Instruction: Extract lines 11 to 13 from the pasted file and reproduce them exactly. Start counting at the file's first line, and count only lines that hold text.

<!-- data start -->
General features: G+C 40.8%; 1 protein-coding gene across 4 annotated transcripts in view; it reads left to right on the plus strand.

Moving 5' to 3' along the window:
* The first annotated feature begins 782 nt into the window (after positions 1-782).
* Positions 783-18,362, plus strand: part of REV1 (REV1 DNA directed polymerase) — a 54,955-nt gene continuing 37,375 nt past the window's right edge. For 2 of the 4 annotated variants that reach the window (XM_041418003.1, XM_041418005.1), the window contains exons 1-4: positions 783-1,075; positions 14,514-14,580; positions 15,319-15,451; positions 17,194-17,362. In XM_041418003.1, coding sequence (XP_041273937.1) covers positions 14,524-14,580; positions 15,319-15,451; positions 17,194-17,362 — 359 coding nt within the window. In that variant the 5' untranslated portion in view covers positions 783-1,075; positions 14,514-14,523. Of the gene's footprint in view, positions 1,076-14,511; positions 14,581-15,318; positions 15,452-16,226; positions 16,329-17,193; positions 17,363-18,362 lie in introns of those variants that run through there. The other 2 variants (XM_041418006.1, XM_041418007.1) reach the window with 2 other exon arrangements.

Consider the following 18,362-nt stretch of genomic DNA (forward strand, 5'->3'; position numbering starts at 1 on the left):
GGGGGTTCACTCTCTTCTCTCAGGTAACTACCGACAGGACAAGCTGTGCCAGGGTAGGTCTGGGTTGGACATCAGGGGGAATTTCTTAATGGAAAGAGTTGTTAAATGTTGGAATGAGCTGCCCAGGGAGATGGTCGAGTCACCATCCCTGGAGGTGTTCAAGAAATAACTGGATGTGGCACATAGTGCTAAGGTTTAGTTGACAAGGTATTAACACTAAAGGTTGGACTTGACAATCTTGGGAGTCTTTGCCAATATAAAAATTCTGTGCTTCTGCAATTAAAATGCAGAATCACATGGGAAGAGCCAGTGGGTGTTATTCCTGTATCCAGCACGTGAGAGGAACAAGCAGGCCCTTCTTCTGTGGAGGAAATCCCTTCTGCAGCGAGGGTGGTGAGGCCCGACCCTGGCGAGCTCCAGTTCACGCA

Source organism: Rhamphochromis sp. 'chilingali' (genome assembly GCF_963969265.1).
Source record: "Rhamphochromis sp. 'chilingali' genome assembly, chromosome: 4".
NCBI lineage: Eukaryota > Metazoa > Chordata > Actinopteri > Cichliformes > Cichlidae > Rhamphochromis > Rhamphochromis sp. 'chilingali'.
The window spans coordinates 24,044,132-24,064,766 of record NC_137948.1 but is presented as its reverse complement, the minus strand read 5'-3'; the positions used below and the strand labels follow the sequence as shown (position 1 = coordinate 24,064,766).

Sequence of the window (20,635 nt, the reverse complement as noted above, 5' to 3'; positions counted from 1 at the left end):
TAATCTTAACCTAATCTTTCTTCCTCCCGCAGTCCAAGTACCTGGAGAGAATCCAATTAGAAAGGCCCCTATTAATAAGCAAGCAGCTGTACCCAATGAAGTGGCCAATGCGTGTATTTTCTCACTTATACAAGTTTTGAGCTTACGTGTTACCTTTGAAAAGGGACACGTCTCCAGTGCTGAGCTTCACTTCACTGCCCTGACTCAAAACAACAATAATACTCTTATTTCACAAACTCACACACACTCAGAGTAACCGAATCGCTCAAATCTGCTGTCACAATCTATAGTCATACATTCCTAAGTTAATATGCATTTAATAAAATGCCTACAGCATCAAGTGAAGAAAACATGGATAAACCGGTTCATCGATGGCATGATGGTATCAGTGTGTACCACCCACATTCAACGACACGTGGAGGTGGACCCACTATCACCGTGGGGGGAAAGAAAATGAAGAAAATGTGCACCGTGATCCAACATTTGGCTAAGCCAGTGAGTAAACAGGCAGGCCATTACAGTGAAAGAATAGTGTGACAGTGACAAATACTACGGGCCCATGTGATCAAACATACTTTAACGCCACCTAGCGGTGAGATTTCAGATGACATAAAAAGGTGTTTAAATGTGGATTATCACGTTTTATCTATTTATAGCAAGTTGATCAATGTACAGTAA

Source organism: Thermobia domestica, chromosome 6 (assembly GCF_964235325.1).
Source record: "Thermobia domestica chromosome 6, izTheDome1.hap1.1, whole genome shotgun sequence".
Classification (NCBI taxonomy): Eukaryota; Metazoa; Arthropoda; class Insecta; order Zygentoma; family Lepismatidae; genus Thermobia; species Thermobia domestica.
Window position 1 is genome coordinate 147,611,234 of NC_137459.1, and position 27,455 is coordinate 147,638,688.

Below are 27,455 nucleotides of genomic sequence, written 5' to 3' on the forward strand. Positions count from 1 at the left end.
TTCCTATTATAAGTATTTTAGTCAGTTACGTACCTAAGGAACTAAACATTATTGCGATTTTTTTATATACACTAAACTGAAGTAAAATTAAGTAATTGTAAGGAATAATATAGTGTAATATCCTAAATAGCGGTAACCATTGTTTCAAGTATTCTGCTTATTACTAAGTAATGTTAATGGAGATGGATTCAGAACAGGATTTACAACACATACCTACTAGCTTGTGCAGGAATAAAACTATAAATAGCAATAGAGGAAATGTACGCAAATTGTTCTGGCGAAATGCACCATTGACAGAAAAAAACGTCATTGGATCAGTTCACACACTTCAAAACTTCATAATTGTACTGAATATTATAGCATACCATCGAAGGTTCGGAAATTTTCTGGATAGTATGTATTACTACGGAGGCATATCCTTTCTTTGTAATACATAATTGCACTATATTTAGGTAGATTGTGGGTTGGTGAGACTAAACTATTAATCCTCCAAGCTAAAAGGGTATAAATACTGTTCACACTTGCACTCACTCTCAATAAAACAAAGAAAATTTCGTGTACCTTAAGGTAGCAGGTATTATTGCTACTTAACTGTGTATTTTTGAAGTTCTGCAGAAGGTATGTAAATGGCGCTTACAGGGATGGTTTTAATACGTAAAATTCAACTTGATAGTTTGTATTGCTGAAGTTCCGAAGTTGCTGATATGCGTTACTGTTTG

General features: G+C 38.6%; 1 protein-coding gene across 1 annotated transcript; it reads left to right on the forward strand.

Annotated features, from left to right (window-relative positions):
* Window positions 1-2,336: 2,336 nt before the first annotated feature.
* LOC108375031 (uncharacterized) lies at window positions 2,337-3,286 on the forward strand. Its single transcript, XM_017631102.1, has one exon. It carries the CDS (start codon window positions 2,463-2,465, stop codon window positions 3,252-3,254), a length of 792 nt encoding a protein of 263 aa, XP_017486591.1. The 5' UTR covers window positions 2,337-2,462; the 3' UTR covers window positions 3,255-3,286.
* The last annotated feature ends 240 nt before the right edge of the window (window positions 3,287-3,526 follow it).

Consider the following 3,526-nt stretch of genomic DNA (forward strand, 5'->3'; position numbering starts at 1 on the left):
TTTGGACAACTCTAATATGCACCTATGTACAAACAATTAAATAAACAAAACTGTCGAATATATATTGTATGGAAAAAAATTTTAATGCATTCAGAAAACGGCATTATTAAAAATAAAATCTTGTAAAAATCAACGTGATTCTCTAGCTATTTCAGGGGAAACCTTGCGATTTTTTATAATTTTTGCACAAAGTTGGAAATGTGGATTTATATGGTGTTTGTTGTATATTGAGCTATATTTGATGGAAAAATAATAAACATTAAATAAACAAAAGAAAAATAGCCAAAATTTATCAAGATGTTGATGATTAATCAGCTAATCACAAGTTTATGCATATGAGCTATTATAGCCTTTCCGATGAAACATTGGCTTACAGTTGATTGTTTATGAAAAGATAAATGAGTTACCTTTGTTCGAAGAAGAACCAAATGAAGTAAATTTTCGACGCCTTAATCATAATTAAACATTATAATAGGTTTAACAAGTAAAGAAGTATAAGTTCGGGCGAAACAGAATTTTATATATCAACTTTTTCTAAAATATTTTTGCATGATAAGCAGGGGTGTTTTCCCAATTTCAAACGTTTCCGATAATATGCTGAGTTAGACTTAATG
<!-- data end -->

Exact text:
Sequence of the window (20,635 nt, the reverse complement as noted above, 5' to 3'; positions counted from 1 at the left end):
TAATCTTAACCTAATCTTTCTTCCTCCCGCAGTCCAAGTACCTGGAGAGAATCCAATTAGAAAGGCCCCTATTAATAAGCAAGCAGCTGTACCCAATGAAGTGGCCAATGCGTGTATTTTCTCACTTATACAAGTTTTGAGCTTACGTGTTACCTTTGAAAAGGGACACGTCTCCAGTGCTGAGCTTCACTTCACTGCCCTGACTCAAAACAACAATAATACTCTTATTTCACAAACTCACACACACTCAGAGTAACCGAATCGCTCAAATCTGCTGTCACAATCTATAGTCATACATTCCTAAGTTAATATGCATTTAATAAAATGCCTACAGCATCAAGTGAAGAAAACATGGATAAACCGGTTCATCGATGGCATGATGGTATCAGTGTGTACCACCCACATTCAACGACACGTGGAGGTGGACCCACTATCACCGTGGGGGGAAAGAAAATGAAGAAAATGTGCACCGTGATCCAACATTTGGCTAAGCCAGTGAGTAAACAGGCAGGCCATTACAGTGAAAGAATAGTGTGACAGTGACAAATACTACGGGCCCATGTGATCAAACATACTTTAACGCCACCTAGCGGTGAGATTTCAGATGACATAAAAAGGTGTTTAAATGTGGATTATCACGTTTTATCTATTTATAGCAAGTTGATCAATGTACAGTAA

Source organism: Thermobia domestica, chromosome 6 (assembly GCF_964235325.1).